Climate financing

Today, Environment Minister Jim Prentice announced that Canada would provide $400 million to developing countries to help them cope and adapt to the impacts of climate change. If this money is additional to Canada's existing aid pledges, as prescribed in the Copenhagen Accord, then it is a welcome down payment toward fulfilling Canada's responsibility to poor and vulnerable countries. Although these nations are less responsible for causing global warming than wealthy nations, they are experiencing the brunt of the harmful effects such as severe drought. However, if the government is raiding funds from official development assistance to provide this financing, then developing countries suffering under both poverty and the impacts of global warming are no better off.

The government could maximize the impact of this financing by ensuring that it flows through existing UN funding institutions such as the Adaptation Fund or the Least Developed Country Fund. A similar contribution in so-called "fast track" financing for 2011 and 2012 would also be welcome.

Fact: Industrialized countries like Canada that make up one-fifth of the world's population are responsible for 75 per cent of the harmful build-up of global warming emissions.

Coal "phase-out"

A quick phase-out of coal-fired power plants in Canada would be a praiseworthy contribution to fighting climate change and saving lives from air pollution. However, today's policy announcement is neither quick nor a phase-out. The policy will not begin to take effect for five years, and new coal plants will not be required to meet the government's new proposed emission standard for 10 years after that. This policy will have no effect on any of Canada's existing coal plants, either in reducing their emissions or hastening their retirement. The weakness of this measure is made clear in the emission-reductions figures cited by Minister Prentice, since most of the emissions reductions claimed by the federal government will actually be achieved through the work of Ontario's government to close its coal-fired power plants over the next four years.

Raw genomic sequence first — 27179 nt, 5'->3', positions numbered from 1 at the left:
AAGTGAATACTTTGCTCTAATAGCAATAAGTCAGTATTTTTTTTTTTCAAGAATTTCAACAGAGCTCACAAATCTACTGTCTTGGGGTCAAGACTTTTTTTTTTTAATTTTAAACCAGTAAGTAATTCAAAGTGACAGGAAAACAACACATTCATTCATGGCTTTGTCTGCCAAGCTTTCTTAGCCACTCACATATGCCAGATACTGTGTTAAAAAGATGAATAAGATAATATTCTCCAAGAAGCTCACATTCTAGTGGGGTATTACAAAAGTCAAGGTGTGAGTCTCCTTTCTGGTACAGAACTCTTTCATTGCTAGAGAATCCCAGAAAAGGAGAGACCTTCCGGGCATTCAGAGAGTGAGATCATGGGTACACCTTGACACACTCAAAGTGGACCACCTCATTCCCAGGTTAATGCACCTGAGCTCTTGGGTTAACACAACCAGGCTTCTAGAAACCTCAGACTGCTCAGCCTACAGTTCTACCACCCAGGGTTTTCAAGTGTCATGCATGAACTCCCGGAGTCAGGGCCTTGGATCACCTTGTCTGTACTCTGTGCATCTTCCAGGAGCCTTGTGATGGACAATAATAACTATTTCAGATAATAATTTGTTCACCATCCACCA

Instead of claiming the province's emission reductions as its own, the federal government would be better off to borrow Ontario's policies (and its resolve), by accelerating the shutdown of existing coal-fired power plants and banning the construction of all new plants that burn dirty fuels such as coal.

June 23, 2010